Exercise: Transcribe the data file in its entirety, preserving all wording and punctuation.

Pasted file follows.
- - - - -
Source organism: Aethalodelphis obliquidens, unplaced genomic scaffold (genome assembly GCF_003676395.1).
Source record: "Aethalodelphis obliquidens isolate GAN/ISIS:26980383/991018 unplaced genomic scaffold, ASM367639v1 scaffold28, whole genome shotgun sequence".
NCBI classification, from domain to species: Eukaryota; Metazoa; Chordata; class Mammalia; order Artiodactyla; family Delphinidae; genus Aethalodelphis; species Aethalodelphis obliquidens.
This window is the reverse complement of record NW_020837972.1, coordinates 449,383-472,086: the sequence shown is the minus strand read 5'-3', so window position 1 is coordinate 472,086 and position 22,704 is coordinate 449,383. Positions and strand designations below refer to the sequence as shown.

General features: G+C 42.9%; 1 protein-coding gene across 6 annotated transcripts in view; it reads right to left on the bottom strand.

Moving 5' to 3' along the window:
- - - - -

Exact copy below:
Source organism: Aethalodelphis obliquidens, unplaced genomic scaffold (genome assembly GCF_003676395.1).
Source record: "Aethalodelphis obliquidens isolate GAN/ISIS:26980383/991018 unplaced genomic scaffold, ASM367639v1 scaffold28, whole genome shotgun sequence".
NCBI classification, from domain to species: Eukaryota; Metazoa; Chordata; class Mammalia; order Artiodactyla; family Delphinidae; genus Aethalodelphis; species Aethalodelphis obliquidens.
This window is the reverse complement of record NW_020837972.1, coordinates 449,383-472,086: the sequence shown is the minus strand read 5'-3', so window position 1 is coordinate 472,086 and position 22,704 is coordinate 449,383. Positions and strand designations below refer to the sequence as shown.

General features: G+C 42.9%; 1 protein-coding gene across 6 annotated transcripts in view; it reads right to left on the bottom strand.

Moving 5' to 3' along the window: